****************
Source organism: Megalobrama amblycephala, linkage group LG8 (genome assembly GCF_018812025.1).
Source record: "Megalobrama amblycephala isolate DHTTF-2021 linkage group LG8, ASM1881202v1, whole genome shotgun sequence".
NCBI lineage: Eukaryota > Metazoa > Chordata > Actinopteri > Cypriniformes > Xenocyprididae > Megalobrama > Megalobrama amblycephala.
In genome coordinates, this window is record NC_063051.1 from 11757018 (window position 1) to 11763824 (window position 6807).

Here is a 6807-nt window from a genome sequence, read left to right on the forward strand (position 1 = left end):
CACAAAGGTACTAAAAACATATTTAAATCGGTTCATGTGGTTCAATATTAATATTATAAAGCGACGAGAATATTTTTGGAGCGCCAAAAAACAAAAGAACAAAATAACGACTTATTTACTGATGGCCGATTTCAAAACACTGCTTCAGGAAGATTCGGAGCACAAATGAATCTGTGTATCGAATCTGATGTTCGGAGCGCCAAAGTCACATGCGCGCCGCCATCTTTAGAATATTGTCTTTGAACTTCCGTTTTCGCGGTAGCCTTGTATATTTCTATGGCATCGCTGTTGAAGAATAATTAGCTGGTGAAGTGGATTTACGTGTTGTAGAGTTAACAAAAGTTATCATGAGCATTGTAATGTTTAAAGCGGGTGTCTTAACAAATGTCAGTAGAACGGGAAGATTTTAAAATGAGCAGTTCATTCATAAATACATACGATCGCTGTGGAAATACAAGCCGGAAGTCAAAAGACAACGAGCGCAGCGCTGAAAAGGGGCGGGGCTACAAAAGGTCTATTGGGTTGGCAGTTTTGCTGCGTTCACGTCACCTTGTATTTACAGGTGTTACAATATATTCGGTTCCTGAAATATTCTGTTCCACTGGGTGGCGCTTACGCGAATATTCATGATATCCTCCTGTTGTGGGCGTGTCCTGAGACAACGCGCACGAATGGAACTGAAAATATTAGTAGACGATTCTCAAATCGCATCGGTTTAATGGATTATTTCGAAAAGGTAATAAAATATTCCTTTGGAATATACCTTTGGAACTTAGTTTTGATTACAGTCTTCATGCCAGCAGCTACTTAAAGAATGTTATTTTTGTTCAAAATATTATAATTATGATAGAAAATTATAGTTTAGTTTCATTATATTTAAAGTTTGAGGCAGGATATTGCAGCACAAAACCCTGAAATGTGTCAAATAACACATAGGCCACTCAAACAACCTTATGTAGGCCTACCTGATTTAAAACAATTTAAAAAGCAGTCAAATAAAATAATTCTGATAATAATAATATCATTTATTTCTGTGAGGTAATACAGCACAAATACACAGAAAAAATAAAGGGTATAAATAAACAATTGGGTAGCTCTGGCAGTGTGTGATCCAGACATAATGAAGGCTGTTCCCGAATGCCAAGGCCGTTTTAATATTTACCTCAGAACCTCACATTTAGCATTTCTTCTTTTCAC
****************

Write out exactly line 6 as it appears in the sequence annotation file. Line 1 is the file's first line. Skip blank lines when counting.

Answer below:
CACAAAGGTACTAAAAACATATTTAAATCGGTTCATGTGGTTCAATATTAATATTATAAAGCGACGAGAATATTTTTGGAGCGCCAAAAAACAAAAGAACAAAATAACGACTTATTTACTGATGGCCGATTTCAAAACACTGCTTCAGGAAGATTCGGAGCACAAATGAATCTGTGTATCGAATCTGATGTTCGGAGCGCCAAAGTCACATGCGCGCCGCCATCTTTAGAATATTGTCTTTGAACTTCCGTTTTCGCGGTAGCCTTGTATATTTCTATGGCATCGCTGTTGAAGAATAATTAGCTGGTGAAGTGGATTTACGTGTTGTAGAGTTAACAAAAGTTATCATGAGCATTGTAATGTTTAAAGCGGGTGTCTTAACAAATGTCAGTAGAACGGGAAGATTTTAAAATGAGCAGTTCATTCATAAATACATACGATCGCTGTGGAAATACAAGCCGGAAGTCAAAAGACAACGAGCGCAGCGCTGAAAAGGGGCGGGGCTACAAAAGGTCTATTGGGTTGGCAGTTTTGCTGCGTTCACGTCACCTTGTATTTACAGGTGTTACAATATATTCGGTTCCTGAAATATTCTGTTCCACTGGGTGGCGCTTACGCGAATATTCATGATATCCTCCTGTTGTGGGCGTGTCCTGAGACAACGCGCACGAATGGAACTGAAAATATTAGTAGACGATTCTCAAATCGCATCGGTTTAATGGATTATTTCGAAAAGGTAATAAAATATTCCTTTGGAATATACCTTTGGAACTTAGTTTTGATTACAGTCTTCATGCCAGCAGCTACTTAAAGAATGTTATTTTTGTTCAAAATATTATAATTATGATAGAAAATTATAGTTTAGTTTCATTATATTTAAAGTTTGAGGCAGGATATTGCAGCACAAAACCCTGAAATGTGTCAAATAACACATAGGCCACTCAAACAACCTTATGTAGGCCTACCTGATTTAAAACAATTTAAAAAGCAGTCAAATAAAATAATTCTGATAATAATAATATCATTTATTTCTGTGAGGTAATACAGCACAAATACACAGAAAAAATAAAGGGTATAAATAAACAATTGGGTAGCTCTGGCAGTGTGTGATCCAGACATAATGAAGGCTGTTCCCGAATGCCAAGGCCGTTTTAATATTTACCTCAGAACCTCACATTTAGCATTTCTTCTTTTCAC